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Government set up team to probe diamondgate scandal

by Staff reporter
03 Oct 2013 at 02:17hrs | Views
GOVERNMENT has set up a team to probe the $6 million corruption allegations being levelled against former Zimbabwe Mining Development Corporation board chairman Mr Godwills Masimirembwa, though progress is being stalled by the failure to interview the Ghanaian complainant, Mr William Ato Essien.

This was disclosed by Mines and Mining Development Minister Walter Chidhakwa while responding to a question by Hurungwe West legislator Temba Mliswa on progress made in the investigations.

"I have instructed that we get as much information as possible. Unfortunately, the team that I have asked to speak to the various people involved has not managed to talk to the Ghanaian partner and you are aware the Ghanaian partner is the one who is supposed to come and make the complaint, so we will make sure that the case is resolved and the mining continues."

Minister Chidhakwa, however, reiterated that Government would not tolerate corruption and promised to deal with offenders as enunciated by President Mugabe while officially opening the First Session of the Eighth Parliament of Zimbabwe last month.

"I want to assure you that this country cannot succeed until and unless we deal with the issue of corruption and as Minister of Mines, working together with our colleagues in the system, we are determined to ensure that the issue of corruption is dealt with. You heard the President of the Republic of Zimbabwe speak openly and candidly on the same that we will not tolerate corruption."

Mr Masimirembwa allegedly demanded a bribe from Gye Nyame, a Ghanaian firm which sought to invest in diamond mining at Chiadzwa.

The firm began mining operations in Marange in 2011.
Revelations of the alleged underhand dealings were made by President Mugabe at a luncheon hosted by the Ministry of Local Government, Public Works and National Housing after the official opening of Parliament.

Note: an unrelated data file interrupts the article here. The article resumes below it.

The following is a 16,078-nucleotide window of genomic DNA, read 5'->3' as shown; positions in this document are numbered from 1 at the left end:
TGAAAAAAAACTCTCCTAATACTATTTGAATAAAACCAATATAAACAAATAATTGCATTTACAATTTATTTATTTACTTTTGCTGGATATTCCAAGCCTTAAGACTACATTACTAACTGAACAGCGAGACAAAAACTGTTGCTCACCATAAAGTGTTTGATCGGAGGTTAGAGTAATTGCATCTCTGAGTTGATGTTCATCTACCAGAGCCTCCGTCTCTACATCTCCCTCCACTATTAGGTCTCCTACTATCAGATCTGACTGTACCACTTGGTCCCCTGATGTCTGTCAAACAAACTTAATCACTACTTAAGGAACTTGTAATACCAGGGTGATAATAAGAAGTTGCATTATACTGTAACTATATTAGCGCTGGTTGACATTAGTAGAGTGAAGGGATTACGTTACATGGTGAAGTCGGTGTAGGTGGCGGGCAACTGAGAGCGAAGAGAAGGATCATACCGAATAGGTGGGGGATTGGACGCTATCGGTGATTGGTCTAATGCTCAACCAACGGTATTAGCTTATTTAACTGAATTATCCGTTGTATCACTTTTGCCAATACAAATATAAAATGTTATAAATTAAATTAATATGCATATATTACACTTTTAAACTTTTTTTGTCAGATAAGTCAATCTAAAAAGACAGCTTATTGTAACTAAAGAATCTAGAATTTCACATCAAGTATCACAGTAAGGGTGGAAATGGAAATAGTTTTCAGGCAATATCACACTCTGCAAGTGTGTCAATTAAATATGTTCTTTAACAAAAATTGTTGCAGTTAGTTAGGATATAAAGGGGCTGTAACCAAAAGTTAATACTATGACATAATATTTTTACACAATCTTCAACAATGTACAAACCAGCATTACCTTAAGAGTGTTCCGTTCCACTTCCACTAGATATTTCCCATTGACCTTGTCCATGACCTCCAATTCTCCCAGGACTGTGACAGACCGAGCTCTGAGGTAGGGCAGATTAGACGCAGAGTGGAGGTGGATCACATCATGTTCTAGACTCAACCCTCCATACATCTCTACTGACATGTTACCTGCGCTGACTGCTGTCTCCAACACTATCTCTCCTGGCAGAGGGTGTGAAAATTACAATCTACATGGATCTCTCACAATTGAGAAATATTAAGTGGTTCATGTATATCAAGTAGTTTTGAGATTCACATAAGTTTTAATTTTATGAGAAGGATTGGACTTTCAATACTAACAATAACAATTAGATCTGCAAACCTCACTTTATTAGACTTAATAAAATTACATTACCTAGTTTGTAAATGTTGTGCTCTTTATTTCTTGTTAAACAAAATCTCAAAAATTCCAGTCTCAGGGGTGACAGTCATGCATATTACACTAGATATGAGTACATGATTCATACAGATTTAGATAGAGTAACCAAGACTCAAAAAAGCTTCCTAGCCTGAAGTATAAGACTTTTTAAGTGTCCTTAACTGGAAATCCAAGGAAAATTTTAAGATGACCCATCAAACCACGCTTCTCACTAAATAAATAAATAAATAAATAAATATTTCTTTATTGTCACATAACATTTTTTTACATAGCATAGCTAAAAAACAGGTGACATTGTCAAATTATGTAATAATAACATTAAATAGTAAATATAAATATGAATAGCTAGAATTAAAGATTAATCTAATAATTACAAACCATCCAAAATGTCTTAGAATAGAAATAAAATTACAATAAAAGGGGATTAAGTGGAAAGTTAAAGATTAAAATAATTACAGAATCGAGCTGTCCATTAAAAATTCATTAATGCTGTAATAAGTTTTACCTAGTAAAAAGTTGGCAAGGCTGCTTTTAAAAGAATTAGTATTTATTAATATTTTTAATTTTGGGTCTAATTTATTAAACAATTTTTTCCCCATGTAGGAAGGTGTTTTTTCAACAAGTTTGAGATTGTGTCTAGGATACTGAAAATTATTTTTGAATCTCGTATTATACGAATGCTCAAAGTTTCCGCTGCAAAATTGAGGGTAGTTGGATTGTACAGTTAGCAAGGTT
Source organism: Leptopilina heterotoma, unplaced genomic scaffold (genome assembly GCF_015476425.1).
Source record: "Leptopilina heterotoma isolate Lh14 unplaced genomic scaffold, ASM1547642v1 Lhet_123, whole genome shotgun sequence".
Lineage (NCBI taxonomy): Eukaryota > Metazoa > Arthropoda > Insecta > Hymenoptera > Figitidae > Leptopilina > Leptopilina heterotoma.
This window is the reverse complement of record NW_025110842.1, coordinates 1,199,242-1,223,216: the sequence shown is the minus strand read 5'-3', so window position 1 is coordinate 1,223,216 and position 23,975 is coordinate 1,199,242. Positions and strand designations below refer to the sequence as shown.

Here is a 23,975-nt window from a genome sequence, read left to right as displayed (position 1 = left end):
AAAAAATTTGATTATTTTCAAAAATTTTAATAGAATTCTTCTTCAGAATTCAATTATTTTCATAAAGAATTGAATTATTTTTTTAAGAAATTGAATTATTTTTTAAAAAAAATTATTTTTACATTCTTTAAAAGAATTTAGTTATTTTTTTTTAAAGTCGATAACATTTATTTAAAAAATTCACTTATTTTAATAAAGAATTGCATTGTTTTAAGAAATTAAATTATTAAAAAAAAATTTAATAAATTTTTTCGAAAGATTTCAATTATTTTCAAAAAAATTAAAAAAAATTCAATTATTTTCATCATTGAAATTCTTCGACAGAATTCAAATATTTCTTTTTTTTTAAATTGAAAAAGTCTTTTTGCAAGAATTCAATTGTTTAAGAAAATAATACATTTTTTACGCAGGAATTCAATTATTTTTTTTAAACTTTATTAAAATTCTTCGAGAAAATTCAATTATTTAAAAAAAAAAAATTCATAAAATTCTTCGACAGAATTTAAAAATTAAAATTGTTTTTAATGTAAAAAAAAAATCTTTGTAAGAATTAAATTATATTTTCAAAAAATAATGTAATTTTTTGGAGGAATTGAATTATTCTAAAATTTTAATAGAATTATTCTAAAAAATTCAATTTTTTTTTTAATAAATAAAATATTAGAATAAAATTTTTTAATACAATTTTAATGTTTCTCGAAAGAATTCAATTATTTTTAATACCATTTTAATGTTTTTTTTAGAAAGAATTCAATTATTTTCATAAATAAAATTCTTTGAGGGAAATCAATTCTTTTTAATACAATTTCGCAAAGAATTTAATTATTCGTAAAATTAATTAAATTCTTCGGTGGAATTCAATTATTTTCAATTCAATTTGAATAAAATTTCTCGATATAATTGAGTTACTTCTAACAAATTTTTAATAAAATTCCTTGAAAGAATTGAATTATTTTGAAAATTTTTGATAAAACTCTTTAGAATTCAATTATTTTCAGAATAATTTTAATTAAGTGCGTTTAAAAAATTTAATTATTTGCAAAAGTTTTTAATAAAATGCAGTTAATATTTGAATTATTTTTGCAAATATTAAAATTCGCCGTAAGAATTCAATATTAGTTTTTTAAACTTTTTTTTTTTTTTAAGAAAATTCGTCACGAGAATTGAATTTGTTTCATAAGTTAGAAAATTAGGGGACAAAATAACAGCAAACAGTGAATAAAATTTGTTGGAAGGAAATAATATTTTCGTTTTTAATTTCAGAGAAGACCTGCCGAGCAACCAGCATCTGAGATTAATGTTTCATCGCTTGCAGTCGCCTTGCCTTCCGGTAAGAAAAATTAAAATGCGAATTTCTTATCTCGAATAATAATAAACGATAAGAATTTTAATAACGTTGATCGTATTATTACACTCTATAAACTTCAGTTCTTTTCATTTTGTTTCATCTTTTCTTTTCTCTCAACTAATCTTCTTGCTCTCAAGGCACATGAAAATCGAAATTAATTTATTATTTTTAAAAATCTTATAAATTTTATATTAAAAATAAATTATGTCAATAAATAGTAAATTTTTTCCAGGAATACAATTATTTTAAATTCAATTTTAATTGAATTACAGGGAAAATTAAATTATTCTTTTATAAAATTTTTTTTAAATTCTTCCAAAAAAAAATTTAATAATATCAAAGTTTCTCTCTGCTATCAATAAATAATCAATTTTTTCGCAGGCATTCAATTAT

The President said Mr Masimirembwa and his group demanded money in cash and created a shelf company that took equity in the diamond mining firm under unclear circumstances.

Mr Masimirembwa reportedly then threatened that the Ghanaians would be arrested if they came to Zimbabwe because they had violated unspecified laws.

Despite assurances given to the investors by Police Commissioner-General Augustine Chihuri that they had not contravened any law, Mr Masimirembwa allegedly insisted that the Ghanaians would be arrested.

President Mugabe said efforts by the Ghanaians to approach former South African president Thabo Mbeki for assistance through that country's central bank drew blanks as Mr Masimirembwa reportedly continued warning that the police intended to arrest them.

The Ghanaians, President Mugabe said, ended up flying all the way to Washington to meet the then Mines and Mining Development Minister Obert Mpofu (now the Minister of Transport and Infrastructural Development), who was attending a diamond mining conference there.

Mr Masimirembwa resigned from the ZMDC board just before the July 31 harmonised elections to contest the Mabvuku-Tafara seat which he narrowly lost to Mr James Maridadi of MDC-T.

Mr Masimirembwa, who insists his hands are clean, has indicated his willingness to give his side of the story.

Source - herald